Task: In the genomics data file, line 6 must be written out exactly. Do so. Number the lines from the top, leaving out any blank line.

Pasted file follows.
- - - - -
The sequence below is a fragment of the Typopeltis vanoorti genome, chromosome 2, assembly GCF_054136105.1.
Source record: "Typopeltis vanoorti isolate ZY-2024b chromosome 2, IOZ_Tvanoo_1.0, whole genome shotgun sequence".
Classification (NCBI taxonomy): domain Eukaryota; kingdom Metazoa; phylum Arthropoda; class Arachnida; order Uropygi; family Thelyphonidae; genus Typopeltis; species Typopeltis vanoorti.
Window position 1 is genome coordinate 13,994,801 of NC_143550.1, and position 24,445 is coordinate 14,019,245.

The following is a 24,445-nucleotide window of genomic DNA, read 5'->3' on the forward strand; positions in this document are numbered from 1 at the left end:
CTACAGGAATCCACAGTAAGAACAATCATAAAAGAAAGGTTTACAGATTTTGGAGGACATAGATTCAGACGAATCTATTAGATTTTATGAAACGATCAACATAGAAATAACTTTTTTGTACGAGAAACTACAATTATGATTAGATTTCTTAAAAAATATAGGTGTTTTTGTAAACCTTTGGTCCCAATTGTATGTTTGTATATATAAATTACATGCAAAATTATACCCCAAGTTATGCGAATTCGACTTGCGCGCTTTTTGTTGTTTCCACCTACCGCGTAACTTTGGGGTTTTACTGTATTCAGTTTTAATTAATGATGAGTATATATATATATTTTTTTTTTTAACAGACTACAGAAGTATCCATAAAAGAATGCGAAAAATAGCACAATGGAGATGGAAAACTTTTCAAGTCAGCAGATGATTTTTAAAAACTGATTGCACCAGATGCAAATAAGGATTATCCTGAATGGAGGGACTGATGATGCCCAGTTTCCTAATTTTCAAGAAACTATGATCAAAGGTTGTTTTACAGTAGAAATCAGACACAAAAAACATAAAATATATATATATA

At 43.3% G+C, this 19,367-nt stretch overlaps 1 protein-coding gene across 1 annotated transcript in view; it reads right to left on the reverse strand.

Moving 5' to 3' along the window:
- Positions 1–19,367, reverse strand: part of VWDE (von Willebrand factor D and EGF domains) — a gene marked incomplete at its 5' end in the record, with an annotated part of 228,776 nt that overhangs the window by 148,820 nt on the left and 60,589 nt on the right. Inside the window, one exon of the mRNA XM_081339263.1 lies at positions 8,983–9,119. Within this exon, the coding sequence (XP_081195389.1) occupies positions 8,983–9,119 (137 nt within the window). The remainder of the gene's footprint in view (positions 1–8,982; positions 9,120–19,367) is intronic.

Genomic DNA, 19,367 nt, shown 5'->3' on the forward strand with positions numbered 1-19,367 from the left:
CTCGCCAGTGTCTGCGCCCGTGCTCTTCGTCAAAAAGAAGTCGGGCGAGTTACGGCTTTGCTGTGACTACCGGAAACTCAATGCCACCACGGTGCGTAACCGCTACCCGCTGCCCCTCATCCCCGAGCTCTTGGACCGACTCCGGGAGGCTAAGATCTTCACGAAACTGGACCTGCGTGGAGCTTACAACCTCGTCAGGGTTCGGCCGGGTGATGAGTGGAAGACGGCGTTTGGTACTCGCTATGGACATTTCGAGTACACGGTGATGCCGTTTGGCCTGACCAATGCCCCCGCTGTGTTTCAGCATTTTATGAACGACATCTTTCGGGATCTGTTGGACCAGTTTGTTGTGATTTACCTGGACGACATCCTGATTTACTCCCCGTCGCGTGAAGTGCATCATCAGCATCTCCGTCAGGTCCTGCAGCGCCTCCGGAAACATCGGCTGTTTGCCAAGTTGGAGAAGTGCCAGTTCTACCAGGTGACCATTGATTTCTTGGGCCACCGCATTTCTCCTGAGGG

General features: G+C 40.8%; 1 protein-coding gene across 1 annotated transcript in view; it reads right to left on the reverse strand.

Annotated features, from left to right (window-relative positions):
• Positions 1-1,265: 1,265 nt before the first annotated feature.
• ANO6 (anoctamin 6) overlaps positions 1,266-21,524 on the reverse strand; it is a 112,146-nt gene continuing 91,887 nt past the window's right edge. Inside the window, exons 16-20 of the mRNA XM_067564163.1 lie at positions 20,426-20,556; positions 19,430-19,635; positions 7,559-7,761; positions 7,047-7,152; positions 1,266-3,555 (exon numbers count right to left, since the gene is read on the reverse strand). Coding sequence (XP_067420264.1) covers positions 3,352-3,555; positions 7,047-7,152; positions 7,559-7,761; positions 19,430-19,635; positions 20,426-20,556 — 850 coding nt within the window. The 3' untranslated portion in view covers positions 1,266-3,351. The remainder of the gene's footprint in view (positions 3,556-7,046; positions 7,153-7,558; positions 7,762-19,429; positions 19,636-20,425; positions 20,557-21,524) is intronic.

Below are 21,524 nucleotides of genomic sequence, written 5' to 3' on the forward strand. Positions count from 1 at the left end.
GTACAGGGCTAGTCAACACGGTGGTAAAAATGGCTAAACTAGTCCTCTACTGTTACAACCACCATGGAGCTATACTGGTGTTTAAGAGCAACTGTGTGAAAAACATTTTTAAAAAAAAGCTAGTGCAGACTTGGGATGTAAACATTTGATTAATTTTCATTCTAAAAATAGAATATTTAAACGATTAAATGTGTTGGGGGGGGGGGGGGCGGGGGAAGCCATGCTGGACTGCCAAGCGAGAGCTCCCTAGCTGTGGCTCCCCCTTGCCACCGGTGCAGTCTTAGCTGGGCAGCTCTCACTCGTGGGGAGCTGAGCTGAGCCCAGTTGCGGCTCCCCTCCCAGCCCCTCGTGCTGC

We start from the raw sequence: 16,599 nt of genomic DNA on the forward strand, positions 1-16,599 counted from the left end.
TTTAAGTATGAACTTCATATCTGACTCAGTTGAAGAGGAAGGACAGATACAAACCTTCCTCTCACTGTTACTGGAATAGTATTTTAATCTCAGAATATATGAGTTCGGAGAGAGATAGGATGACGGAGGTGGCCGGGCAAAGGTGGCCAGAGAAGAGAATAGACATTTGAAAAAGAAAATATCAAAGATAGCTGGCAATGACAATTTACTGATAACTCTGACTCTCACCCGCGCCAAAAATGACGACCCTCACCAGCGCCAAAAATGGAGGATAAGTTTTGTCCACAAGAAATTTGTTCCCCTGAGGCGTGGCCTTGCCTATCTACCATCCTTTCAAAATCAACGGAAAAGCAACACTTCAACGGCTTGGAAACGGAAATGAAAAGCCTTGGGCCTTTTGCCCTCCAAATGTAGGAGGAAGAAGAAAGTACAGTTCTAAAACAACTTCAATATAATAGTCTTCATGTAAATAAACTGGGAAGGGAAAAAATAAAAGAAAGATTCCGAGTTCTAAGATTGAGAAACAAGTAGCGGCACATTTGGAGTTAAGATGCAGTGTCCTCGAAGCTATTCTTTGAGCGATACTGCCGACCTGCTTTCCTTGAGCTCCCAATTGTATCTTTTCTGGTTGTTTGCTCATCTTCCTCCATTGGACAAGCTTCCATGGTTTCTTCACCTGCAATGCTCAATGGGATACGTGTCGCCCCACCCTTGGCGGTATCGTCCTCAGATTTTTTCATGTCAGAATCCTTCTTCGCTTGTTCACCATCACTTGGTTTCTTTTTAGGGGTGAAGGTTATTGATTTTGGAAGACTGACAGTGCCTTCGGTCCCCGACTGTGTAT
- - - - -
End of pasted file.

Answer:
CTACAGGAATCCACAGTAAGAACAATCATAAAAGAAAGGTTTACAGATTTTGGAGGACATAGATTCAGACGAATCTATTAGATTTTATGAAACGATCAACATAGAAATAACTTTTTTGTACGAGAAACTACAATTATGATTAGATTTCTTAAAAAATATAGGTGTTTTTGTAAACCTTTGGTCCCAATTGTATGTTTGTATATATAAATTACATGCAAAATTATACCCCAAGTTATGCGAATTCGACTTGCGCGCTTTTTGTTGTTTCCACCTACCGCGTAACTTTGGGGTTTTACTGTATTCAGTTTTAATTAATGATGAGTATATATATATATTTTTTTTTTTAACAGACTACAGAAGTATCCATAAAAGAATGCGAAAAATAGCACAATGGAGATGGAAAACTTTTCAAGTCAGCAGATGATTTTTAAAAACTGATTGCACCAGATGCAAATAAGGATTATCCTGAATGGAGGGACTGATGATGCCCAGTTTCCTAATTTTCAAGAAACTATGATCAAAGGTTGTTTTACAGTAGAAATCAGACACAAAAAACATAAAATATATATATATA